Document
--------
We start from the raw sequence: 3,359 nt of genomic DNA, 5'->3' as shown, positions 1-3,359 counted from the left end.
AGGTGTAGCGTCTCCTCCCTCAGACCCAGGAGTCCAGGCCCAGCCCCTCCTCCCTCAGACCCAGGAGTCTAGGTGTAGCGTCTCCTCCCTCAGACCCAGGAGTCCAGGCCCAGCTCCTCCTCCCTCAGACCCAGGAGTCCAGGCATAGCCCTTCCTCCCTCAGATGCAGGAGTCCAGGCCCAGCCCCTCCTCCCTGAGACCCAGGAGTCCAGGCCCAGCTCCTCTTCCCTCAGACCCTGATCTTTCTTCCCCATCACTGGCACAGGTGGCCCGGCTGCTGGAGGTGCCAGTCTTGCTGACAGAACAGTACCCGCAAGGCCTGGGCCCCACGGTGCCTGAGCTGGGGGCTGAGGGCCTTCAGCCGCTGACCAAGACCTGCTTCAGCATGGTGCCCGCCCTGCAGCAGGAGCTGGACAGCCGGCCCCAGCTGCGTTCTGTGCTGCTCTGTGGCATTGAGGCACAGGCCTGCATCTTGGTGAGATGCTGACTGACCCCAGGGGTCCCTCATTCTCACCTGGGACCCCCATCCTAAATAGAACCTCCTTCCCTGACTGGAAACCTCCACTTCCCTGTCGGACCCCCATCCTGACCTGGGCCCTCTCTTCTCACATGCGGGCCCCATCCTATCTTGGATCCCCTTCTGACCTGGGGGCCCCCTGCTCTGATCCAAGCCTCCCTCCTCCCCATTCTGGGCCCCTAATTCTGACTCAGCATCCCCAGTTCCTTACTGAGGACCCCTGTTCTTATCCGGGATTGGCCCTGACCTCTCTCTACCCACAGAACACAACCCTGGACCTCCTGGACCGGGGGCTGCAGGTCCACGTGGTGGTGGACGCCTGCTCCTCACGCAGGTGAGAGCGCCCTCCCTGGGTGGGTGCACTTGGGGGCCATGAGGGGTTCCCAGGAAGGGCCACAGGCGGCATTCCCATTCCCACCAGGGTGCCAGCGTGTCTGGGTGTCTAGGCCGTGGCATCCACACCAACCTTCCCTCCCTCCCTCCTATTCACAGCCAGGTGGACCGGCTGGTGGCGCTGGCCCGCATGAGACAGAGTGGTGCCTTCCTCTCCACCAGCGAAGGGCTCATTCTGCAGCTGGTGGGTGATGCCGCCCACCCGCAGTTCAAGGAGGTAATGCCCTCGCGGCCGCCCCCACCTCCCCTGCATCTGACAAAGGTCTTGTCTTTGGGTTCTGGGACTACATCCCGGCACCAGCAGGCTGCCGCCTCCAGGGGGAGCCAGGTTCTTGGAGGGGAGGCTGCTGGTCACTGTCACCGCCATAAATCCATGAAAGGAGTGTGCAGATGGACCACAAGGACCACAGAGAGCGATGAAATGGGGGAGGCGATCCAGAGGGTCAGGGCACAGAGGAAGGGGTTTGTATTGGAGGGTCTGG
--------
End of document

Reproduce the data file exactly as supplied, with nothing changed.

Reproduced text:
We start from the raw sequence: 3,359 nt of genomic DNA, 5'->3' as shown, positions 1-3,359 counted from the left end.
AGGTGTAGCGTCTCCTCCCTCAGACCCAGGAGTCCAGGCCCAGCCCCTCCTCCCTCAGACCCAGGAGTCTAGGTGTAGCGTCTCCTCCCTCAGACCCAGGAGTCCAGGCCCAGCTCCTCCTCCCTCAGACCCAGGAGTCCAGGCATAGCCCTTCCTCCCTCAGATGCAGGAGTCCAGGCCCAGCCCCTCCTCCCTGAGACCCAGGAGTCCAGGCCCAGCTCCTCTTCCCTCAGACCCTGATCTTTCTTCCCCATCACTGGCACAGGTGGCCCGGCTGCTGGAGGTGCCAGTCTTGCTGACAGAACAGTACCCGCAAGGCCTGGGCCCCACGGTGCCTGAGCTGGGGGCTGAGGGCCTTCAGCCGCTGACCAAGACCTGCTTCAGCATGGTGCCCGCCCTGCAGCAGGAGCTGGACAGCCGGCCCCAGCTGCGTTCTGTGCTGCTCTGTGGCATTGAGGCACAGGCCTGCATCTTGGTGAGATGCTGACTGACCCCAGGGGTCCCTCATTCTCACCTGGGACCCCCATCCTAAATAGAACCTCCTTCCCTGACTGGAAACCTCCACTTCCCTGTCGGACCCCCATCCTGACCTGGGCCCTCTCTTCTCACATGCGGGCCCCATCCTATCTTGGATCCCCTTCTGACCTGGGGGCCCCCTGCTCTGATCCAAGCCTCCCTCCTCCCCATTCTGGGCCCCTAATTCTGACTCAGCATCCCCAGTTCCTTACTGAGGACCCCTGTTCTTATCCGGGATTGGCCCTGACCTCTCTCTACCCACAGAACACAACCCTGGACCTCCTGGACCGGGGGCTGCAGGTCCACGTGGTGGTGGACGCCTGCTCCTCACGCAGGTGAGAGCGCCCTCCCTGGGTGGGTGCACTTGGGGGCCATGAGGGGTTCCCAGGAAGGGCCACAGGCGGCATTCCCATTCCCACCAGGGTGCCAGCGTGTCTGGGTGTCTAGGCCGTGGCATCCACACCAACCTTCCCTCCCTCCCTCCTATTCACAGCCAGGTGGACCGGCTGGTGGCGCTGGCCCGCATGAGACAGAGTGGTGCCTTCCTCTCCACCAGCGAAGGGCTCATTCTGCAGCTGGTGGGTGATGCCGCCCACCCGCAGTTCAAGGAGGTAATGCCCTCGCGGCCGCCCCCACCTCCCCTGCATCTGACAAAGGTCTTGTCTTTGGGTTCTGGGACTACATCCCGGCACCAGCAGGCTGCCGCCTCCAGGGGGAGCCAGGTTCTTGGAGGGGAGGCTGCTGGTCACTGTCACCGCCATAAATCCATGAAAGGAGTGTGCAGATGGACCACAAGGACCACAGAGAGCGATGAAATGGGGGAGGCGATCCAGAGGGTCAGGGCACAGAGGAAGGGGTTTGTATTGGAGGGTCTGG